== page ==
W3C home > Mailing lists > Public > www-ws-arch@w3.org > January 2003

RE: Loose coupling is like pornography

From: Hao He <Hao.He@thomson.com.au>
Date: Fri, 10 Jan 2003 14:38:58 +1100
Message-ID: <686B9E7C8AA57A45AE8DDCC5A81596AB046AE246@sydthqems01.INT.TISA.COM.AU>
To: "'Assaf Arkin'" <arkin@intalio.com>, "'Mark Baker'" <distobj@acm.org>, "'Champion, Mike'" <Mike.Champion@SoftwareAG-USA.com>
Cc: www-ws-arch@w3.org
hi, Assaf,

See my comments within.


> Here is my attempt at defining loose coupling. Coupling is the dependency
> between interacting systems.  Dependency can be classified as real
> dependency and artificial dependency.  Real dependency is the features or
> services one consumes from other systems. Artificial dependency
> is the thing
> one has to follow in order to consume the features or services provided by
> other systems. Typical artificial dependency in IT are: language
> dependency,
> platform dependency, API dependency ...
>
> There are two rules here:
> 1. One can never reduce real dependency but itself is evolving.
> 2. One can never get rid of artificial dependency but one can reduce
> artificial dependency or the cost of artificial dependency.
>
> Hence, loose coupling describes the state when artificial
> dependency or the
> cost of artificial dependency has been reduced to the minimum.

I like this definition a lot!

<hh> Great! Editors, can we put this into the WSA document? </hh>


> So, to really compare between REST and SOAP, we just need to look
> at compare
> the artificial dependency and the cost introduced by them.

Let me speculate. REST advocates would point out that in REST the only
artificial dependency is HTTP itself, while in SOAP you have both HTTP and
SOAP. SOAP avocates will argue that using TCP without HTTP has even less
artificial dependency, but since SOAP is becoming ubiquitous, this is a
non-factor.

<hh>Didn't understand the logic here.  SOAP always has more artificial
dependency here. </hh>

REST advocates would then point out you don't need to know anything about
the structure of the message so the artificial dependency is lower. WSA
advocates would point out that in practice you do need to know the structure
of the message (or at least machines do, we humans don't), and since the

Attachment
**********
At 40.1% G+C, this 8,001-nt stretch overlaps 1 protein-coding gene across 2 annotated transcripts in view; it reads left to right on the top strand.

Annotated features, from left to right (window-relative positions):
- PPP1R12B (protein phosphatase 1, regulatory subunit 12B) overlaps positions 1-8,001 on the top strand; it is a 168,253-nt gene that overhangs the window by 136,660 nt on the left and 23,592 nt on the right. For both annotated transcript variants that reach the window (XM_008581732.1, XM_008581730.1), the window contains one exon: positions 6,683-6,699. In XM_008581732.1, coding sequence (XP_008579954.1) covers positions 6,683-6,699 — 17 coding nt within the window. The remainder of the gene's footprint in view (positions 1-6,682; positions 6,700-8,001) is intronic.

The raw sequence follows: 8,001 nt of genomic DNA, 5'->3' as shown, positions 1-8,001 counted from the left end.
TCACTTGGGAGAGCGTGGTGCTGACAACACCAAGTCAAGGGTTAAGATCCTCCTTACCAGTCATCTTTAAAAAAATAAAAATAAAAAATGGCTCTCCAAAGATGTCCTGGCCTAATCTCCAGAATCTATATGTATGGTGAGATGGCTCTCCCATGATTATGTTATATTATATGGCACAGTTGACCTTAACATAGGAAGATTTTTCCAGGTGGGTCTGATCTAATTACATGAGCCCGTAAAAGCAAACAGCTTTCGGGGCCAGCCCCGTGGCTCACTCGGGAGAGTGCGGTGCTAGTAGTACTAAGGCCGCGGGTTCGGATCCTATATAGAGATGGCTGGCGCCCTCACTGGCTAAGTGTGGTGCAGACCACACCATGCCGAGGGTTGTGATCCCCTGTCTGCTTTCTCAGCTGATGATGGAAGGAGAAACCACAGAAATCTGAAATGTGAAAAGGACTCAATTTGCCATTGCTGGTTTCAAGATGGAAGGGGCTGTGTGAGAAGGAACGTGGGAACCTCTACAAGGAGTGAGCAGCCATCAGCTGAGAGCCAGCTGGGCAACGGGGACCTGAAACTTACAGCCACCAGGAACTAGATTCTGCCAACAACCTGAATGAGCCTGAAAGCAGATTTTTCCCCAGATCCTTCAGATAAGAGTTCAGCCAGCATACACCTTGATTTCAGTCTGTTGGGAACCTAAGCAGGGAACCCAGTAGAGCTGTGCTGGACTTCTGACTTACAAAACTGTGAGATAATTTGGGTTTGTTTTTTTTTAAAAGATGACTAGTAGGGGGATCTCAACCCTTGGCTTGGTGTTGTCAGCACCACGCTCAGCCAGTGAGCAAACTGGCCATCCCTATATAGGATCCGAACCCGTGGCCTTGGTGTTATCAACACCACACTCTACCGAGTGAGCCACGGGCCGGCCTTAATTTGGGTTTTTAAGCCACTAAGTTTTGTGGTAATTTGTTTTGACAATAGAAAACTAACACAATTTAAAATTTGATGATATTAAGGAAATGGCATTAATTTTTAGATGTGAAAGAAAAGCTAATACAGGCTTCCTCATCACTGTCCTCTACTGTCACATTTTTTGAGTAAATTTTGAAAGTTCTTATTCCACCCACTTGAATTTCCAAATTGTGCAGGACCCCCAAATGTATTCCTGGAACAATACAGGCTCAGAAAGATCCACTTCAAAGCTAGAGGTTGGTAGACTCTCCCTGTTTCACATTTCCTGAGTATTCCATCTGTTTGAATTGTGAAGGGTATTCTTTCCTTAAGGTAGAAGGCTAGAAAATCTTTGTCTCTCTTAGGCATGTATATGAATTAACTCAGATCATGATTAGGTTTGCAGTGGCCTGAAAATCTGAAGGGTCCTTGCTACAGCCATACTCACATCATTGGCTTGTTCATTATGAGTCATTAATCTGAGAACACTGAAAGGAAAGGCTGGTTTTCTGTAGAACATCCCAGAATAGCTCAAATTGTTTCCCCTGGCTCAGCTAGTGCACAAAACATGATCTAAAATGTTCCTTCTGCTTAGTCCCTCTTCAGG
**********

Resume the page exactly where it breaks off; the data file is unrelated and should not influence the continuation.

problem they are addressing (machine understanding) requires that, they
would consider REST and SOAP to be equivalent.

<hh>It is not always true that one always needs to know the structure of the
message. In fact, for
different consumers/handlers, each of them only needs to know the part they
need to know.  So, the
problem is do we require consumers/handlers to know all the structure up
front or at their choice. 
With SOAP, one needs to know SOAP up-front. With REST, it does not prevent
you from knowing the structure and it offers you the choice of not knowing
the structure. It appears REST wins this round.</hh>

REST advocates would then point out you only need to know four methods: GET,
PUT, DELETE and POST. SOAP advocates would point out you only need to know
two methods: GET and POST. REST advocates would point out that all you need
is a URI, SOAP advocates would point out that it's a message encoding issue,
XML vs URI makes no difference, and besides it's URL not URI. URLs are not
loosely coupled.
<hh>I agree that you only need to know GET and POST so the REST Artificial
Dependency (AD) is even lower. I don't agree that all you need is a URI.
XML is far superior to URI encoding.  Since XML 
technology is universally available, the XML AD cost is lower than URI
encoding. </hh>

REST advocates would point out that you can expect an operation to have
specific semantics based on the method name, SOAP advocates would point out
not having to manage the individual state transitions of the service
actually reduces coupling.
<hh>If you don't put any semantics on the method name at all, the overall
cost of AD will be actually
higher since everyone has to come up with their own semantics.  On the other
extreme, if you put all
semantics on the method name, you introduce too much AD (this is effectively
RPC). So, the middle 
ground is to put some generic semantics on the method name.  GET and POST
seems to be universally understood so the AD cost is low. </hh>

REST advocates would then point out that you can only build REST
applications using REST, while SOAP advocates would point out that if you
loosely couple the model from the underlying protocol you can actually build
REST applications using SOAP.

<hh>I agree that you can build loosely coupled system from SOAP using the
document centric approach.
However, the question is whether it is more loosely coupled when compared
with an equivalent system built with REST. IHO, it is less. </hh>

REST advocates would then explain how you put a queue in the middle to
decouple the services, SOAP advocates would point out that you need to know
there's a queue, so the SOAP approach is more loosely coupled.

<hh>The queue should be invisible to consumers.  This is an AD introduced by
implementation, not by REST
itself. </hh>

Deadlock?

<hh>Not really. SOAP advocates can win if they can put some real values into
the SOAP header and therefore reducing the overall cost of SOAP AD. For
example, if doing reliable messaging is too difficult without SOAP, then one
would have to use SOAP. REST advocates can win if they can do similar things
simply using HTTP. If I can get reliable messaging for free in HTTP, why
should I bother with SOAP?  Currently, it is difficult to see what real
value SOAP really provides apart from doing RPC over HTTP (but we agree that
RPC is not loosely coupled). </hh>



Hao


Received on Thursday, 9 January 2003 22:38:08 GMT

This archive was generated by hypermail 2.2.0+W3C-0.50 : Tuesday, 3 July 2007 12:25:12 GMT